Ensuring safety on a risky route through rugged Tajikistan

Yevgeny Gordeichev
Yevgeny Gordeichev


Ensuring safety on a risky route through rugged Tajikistan

Tajikistan, a mountainous and landlocked former Soviet republic in Central Asia, lies off the beaten path for most Western visitors. The country’s stunning landmarks and scenery have great tourist potential, with challenges and unique cultural experiences being easy to find (and difficult to avoid). It is also a major transit point for the smuggling of illegal drugs from Afghanistan, with drug trafficking being the major source of illicit income in the country.

I was recently tasked to spend a few weeks there supporting a client with a very specific need. Our mission was to reconnoiter multiple locations and itineraries country-wide as part of pre-protection physical security assessment and build a protective detail concept. My itinerary was challenging, ranging from the relative comfort afforded by the capital Dushanbe to the remote Pamir region and volatile southern areas bordering Afghanistan. This is where organized criminal groups linked to the illegal drug trade are most active, resulting in regular shoot-outs between border guards and drug smugglers.

The itinerary, which took me through Dushanbe, central Kurgan-Tyube and Kulob, the northern Khujand, southern Pyanj, and the Gorno-Badakhshan area in the Pamir mountains, was a distance equivalent to that between Moscow and New York (around 7,000 KM).

Some of the main challenges we encountered included poor infrastructure, low driving standards and mountainous terrain. Landslides and flooding in the spring and avalanches in the winter often block major roads. The areas bordering Afghanistan and Uzbekistan are partially mined and I therefore knew not to venture off the main road in certain locations.

The volatile areas bordering Afghanistan and the Gorno-Badakhshan in the Pamirs are special jurisdictions and require a government permit to visit, which meant some bureaucracy and queues for my team to ensure safety was a priority – both for my team and for potential protection services – when we hit the ground in these areas, given the security threats. In July 2018, a terrorist cell inspired by Islamic State 2018 killed four Western cyclists in Khatlon region. This was the first terrorist attack against foreigners in Tajikistan since 2001, and it underscores the increasing threat of Islamist extremist terrorism in the country, due to radicalization and the increasing likelihood that fighters will return to Tajikistan from territory lost by IS in Syria and Iraq.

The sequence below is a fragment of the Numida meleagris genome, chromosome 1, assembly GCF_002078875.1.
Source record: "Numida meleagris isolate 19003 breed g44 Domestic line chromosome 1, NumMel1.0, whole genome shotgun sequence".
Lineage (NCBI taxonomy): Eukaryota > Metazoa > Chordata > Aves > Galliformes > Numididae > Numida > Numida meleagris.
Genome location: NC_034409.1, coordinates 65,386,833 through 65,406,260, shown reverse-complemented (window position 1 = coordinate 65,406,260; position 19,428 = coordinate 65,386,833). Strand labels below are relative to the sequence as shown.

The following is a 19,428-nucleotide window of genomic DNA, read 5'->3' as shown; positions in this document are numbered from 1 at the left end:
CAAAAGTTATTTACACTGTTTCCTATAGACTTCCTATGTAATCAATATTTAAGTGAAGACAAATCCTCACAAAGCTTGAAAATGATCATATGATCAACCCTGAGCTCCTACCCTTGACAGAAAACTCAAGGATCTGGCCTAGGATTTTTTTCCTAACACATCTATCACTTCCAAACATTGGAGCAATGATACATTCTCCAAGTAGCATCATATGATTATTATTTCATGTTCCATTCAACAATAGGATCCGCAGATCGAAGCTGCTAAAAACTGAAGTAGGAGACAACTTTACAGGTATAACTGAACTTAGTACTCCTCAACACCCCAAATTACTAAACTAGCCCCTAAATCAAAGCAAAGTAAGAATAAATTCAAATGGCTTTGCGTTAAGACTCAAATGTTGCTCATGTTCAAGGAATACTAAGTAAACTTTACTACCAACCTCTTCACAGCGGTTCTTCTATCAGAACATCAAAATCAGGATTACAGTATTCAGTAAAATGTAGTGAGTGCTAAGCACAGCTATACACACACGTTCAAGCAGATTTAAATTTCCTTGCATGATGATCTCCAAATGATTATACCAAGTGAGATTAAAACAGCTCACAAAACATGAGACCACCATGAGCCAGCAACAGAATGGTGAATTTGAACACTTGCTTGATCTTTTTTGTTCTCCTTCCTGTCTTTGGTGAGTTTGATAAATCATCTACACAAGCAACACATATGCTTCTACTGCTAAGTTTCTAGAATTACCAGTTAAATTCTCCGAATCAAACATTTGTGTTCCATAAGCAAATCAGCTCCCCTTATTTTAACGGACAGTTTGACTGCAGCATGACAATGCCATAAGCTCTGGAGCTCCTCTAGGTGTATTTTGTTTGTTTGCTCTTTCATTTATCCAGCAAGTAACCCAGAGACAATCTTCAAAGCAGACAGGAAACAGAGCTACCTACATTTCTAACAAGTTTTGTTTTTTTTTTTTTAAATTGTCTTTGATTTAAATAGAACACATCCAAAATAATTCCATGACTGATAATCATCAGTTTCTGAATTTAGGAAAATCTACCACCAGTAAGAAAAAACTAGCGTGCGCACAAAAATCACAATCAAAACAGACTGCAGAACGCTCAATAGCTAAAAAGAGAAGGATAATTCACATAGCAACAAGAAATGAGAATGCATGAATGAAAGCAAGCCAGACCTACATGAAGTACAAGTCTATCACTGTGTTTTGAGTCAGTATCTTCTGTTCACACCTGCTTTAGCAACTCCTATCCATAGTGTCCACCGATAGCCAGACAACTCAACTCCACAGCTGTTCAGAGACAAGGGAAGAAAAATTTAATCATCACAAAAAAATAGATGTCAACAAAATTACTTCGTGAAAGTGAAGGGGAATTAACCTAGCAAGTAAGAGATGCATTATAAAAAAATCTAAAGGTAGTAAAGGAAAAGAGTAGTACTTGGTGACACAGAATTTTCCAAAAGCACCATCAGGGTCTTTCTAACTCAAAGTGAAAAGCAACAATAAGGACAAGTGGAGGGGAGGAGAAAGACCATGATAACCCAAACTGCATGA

We have strong local support capabilities in Dushanbe, but nevertheless, it took a great effort to research the geography and local standards in-depth to ensure the best security approach and compliance with the local conditions. This included using a robust 4x4 vehicle to travel on poor-quality or non-existent roads once out of Dushanbe. Our team planned well, and arranged to have emergency contacts in place, vehicle backups and liaison with the local setup on the ground.

We also took bulletproof vests for the Afghan border trips which thankfully were not needed. We were glad we took the precaution regardless. We observed a few military patrols along the border line and further in the Pamirs, yet most of these areas are not adequately secured. The security risks stemming from the drug smugglers’ use of firearms and an occasional spilling over of the conflict between the Afghani forces and the Taliban are high.

The most challenging drive was the final section through the Pamirs to Gorno-Badakhshan. This journey of just over 500km can take between 12 and 17 hours (it took us the latter since we were doing stops for reconnaissance and assessment) due to the route’s extremely poor conditions. Most of the drive– once approaching the Pamirs – runs through highly mountainous terrain, and certain segments are extremely dangerous. I recall a few moments when we were crawling between a rocky gorge on one side, and the raging Panj river on the other. We wondered whether this scenery – while beautiful – would be the last thing we would see. But ultimately, everything turned out well, and all we had to worry about was repeating the whole thing on the drive back.

The engagement was a successful mission for our client in its thorough security assessment of threats and requirements for effective and secure protection service delivery. It was also a very good experience for my team, as it provided a unique chance to broaden our regional expertise, coverage and capability to support our clients in this challenging part of the world.

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